If I remember correctly, Robysue did a comparison of a Resmed and a Philips machine. Yup. Here is the link. http://www.apneaboard.com/forums/Thread-...1#pid49331.

She also did a synopsis of the 4 most common types of machines. http://www.apneaboard.com/forums/Thread-...5#pid53845

Best Regards,

PaytonA
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#5
The S9 VPAP Auto is the obvious answer in terms of being the newer model that does the same job as the VPAP Auto 25.

The advantage of the modern machine is mostly better data collection and access. Especially in terms of airflow waveforms. The SD card is easier to get data off of.

There are a number of other improvements in the newer machine. The technology has improved a lot in the years between the release of these two machines.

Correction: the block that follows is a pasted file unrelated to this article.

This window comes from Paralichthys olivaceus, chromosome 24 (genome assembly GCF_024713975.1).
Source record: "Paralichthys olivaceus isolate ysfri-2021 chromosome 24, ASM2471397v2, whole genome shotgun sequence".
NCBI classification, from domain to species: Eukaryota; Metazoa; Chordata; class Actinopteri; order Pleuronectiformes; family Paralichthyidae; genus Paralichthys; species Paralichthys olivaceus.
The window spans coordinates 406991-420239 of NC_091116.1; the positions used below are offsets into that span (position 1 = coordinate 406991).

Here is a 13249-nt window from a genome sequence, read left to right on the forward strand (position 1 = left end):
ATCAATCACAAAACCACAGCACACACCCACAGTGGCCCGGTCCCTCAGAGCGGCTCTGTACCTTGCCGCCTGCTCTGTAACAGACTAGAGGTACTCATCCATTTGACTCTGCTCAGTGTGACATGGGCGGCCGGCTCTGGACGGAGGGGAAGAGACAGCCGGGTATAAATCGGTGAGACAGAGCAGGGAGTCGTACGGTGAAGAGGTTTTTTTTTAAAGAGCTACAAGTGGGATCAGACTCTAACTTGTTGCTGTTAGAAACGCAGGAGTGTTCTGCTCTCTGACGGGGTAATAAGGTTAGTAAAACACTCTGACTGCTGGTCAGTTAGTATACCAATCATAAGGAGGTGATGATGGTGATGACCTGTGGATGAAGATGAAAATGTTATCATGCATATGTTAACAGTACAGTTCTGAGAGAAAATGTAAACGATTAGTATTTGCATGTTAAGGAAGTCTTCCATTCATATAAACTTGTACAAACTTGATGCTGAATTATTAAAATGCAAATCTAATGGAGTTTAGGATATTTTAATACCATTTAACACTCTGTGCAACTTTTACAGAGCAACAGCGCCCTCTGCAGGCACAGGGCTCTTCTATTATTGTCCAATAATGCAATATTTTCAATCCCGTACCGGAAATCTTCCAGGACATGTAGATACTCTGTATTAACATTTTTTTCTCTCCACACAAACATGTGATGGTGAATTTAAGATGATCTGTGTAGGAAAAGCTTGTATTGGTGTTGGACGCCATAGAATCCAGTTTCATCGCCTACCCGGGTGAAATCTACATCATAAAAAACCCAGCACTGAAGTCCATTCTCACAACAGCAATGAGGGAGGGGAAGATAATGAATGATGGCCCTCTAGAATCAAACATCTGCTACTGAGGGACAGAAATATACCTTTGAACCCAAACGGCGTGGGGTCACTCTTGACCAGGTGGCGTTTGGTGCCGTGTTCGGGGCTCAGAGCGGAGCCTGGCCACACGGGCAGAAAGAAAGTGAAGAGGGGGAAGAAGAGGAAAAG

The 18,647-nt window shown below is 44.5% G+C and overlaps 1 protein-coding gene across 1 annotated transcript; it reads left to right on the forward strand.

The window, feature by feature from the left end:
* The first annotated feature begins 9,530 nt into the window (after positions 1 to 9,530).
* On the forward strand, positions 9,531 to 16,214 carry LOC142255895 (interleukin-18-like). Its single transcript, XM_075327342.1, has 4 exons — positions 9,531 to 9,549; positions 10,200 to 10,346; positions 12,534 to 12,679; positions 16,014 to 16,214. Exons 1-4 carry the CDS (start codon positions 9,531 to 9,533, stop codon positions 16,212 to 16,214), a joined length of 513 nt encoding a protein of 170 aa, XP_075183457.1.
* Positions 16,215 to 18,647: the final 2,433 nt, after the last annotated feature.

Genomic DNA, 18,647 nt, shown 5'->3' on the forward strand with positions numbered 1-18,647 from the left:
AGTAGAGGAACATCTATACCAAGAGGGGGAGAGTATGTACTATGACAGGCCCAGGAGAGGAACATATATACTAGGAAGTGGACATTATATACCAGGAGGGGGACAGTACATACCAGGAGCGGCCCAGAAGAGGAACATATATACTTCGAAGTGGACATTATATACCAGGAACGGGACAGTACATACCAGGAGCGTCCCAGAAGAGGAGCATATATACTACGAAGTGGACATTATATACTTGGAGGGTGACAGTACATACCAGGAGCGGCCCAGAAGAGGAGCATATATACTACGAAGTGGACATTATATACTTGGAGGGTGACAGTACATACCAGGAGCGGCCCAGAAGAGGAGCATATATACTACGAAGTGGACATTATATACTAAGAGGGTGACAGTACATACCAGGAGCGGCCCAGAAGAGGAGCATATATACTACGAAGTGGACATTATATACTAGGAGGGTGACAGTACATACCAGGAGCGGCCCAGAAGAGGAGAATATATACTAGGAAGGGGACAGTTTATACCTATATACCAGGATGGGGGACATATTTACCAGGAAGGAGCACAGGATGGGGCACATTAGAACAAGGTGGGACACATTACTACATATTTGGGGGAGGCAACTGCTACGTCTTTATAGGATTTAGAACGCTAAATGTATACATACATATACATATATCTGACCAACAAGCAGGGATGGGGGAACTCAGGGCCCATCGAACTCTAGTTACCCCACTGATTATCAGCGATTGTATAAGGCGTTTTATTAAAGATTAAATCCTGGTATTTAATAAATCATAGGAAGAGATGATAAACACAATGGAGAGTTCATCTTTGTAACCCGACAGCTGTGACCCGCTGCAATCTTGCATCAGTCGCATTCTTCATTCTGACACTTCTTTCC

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#6
I would think then that there's a big improvement in the pressure-adjusting algorithm, too.
Sleepster
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INFORMATION ON APNEA BOARD FORUMS OR ON APNEABOARD.COM SHOULD NOT BE CONSIDERED AS MEDICAL ADVICE. ALWAYS SEEK THE ADVICE OF A PHYSICIAN BEFORE SEEKING TREATMENT FOR MEDICAL CONDITIONS, INCLUDING SLEEP APNEA. INFORMATION POSTED ON THE APNEA BOARD WEB SITE AND FORUMS ARE PERSONAL OPINION ONLY AND NOT NECESSARILY A STATEMENT OF FACT.
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#7